Long gone are the days when a new trainer could get certified and operate an exclusive and thriving business by offering private personal training sessions from a boutique style studio.
With the dramatic and relentless rises in overheads like rent, insurances, interest rates, utilities and marketing, it is practically impossible for a sole personal trainer to realise their dream of operating that type of business without a heap of capital to back them.
Like most personal trainers, when I first got into the game, I would canvas locations and imagine how awesome it would be to have my own clinic type studio, fitted out exactly to my specifications and be booked out with my wealthy and exclusive clientele.
That never happened, for a number of reasons:
- The initial expense of setting up an operation
- I didn’t have any clients
- I didn’t know how to run a business
- I was inexperienced as a personal trainer
- I didn’t have the balls to go for it
This was back in the late 90’s when things were considerably different to today in terms of how widely accepted personal training is, even so, there was less competition and there wasn’t a gym or studio on every corner to contend with.
I still see them popping up from time to time, but they are either short lived or struggle to generate the income required from training alone.
The unfortunate reason such a large percentage of these businesses fail is because the trainers are over ambitious and unrealistic with their own abilities.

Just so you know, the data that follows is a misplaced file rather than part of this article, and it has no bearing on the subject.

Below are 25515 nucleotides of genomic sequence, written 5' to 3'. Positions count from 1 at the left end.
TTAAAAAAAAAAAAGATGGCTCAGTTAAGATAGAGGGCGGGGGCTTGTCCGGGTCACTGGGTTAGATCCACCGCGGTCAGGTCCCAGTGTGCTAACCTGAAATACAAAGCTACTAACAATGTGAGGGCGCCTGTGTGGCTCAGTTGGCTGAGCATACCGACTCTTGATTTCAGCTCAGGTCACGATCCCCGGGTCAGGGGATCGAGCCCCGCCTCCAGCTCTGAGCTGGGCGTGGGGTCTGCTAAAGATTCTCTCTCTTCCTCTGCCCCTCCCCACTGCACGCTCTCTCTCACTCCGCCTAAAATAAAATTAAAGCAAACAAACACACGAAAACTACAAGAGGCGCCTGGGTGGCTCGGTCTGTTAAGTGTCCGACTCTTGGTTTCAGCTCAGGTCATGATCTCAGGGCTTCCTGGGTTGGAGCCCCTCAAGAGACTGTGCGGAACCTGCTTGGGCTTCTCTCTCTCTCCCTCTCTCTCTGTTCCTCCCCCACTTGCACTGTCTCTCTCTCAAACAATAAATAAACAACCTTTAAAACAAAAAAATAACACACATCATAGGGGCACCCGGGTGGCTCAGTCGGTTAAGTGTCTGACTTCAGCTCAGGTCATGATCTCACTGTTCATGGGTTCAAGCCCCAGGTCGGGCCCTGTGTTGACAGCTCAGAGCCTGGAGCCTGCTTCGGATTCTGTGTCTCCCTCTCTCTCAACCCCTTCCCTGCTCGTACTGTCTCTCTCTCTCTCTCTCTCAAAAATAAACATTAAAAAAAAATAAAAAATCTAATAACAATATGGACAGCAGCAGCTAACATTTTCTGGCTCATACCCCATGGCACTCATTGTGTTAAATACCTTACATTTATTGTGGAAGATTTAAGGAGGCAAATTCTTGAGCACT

I was able to own my own gym after being a qualified personal trainer for 5 years because I was persistent and relentless in learning every facet of the fitness industry. Mind you I was also very fortunate in finding an affordable opportunity that even then I was hesitant to pursue.
What I learned AFTER I bought my gym, was that being a ‘great’ personal trainer was such a small part of the whole picture. I worked a full time job in a restaurant as well as running the gym for the first 12 months just to pay my rent and eat because every cent that the gym generated went straight back into equipment and inventory for me to sell.
That being said I was somewhat prepared for what I was in for and I didn’t mind the long hours one bit, because I was achieving my dream. I had managed gyms, sold memberships, sold pro shop and had pushed my way into being involved in the promotion and marketing strategies that my previous employers were involved in.
I don’t want to dissuade you from pursuing your dream to own and operate your own fitness facility, in fact, the complete opposite. What I am attempting to convey here is that you must spend time learning the business inside and out.
I would suggest the following steps if owning your own gym or studio is on your ‘to do’ list (which I hope it is):
- Find a job working with a proactive and exciting employer, no matter how big or small. Generally the smaller the better because you will be able to have a hand in more facets of the business.
- Establish your reputation and brand in your community. You can do this working for someone else. Write articles for your local paper, start your own blog or site. Remember that you are always representing your own brand where ever you work.
- Begin writing your personal training business plan.
- Save your money! Do your research, find out how much your own business will cost to run then times that by 2 (to be safe)!
- Take a small business course part time. Learn basic accounting and administration.
- Network network network! With other trainers and where your target market congregate.
With hard work, patience and hard work (I know I said that twice), you guys have the ability to own your own fitness businesses, because at the end of the day, if your goal is to become a true six figure fitness professional, that is the only way.
Also check out this book by Stephen R. Covey: The 7 Habits Of Highly Effective People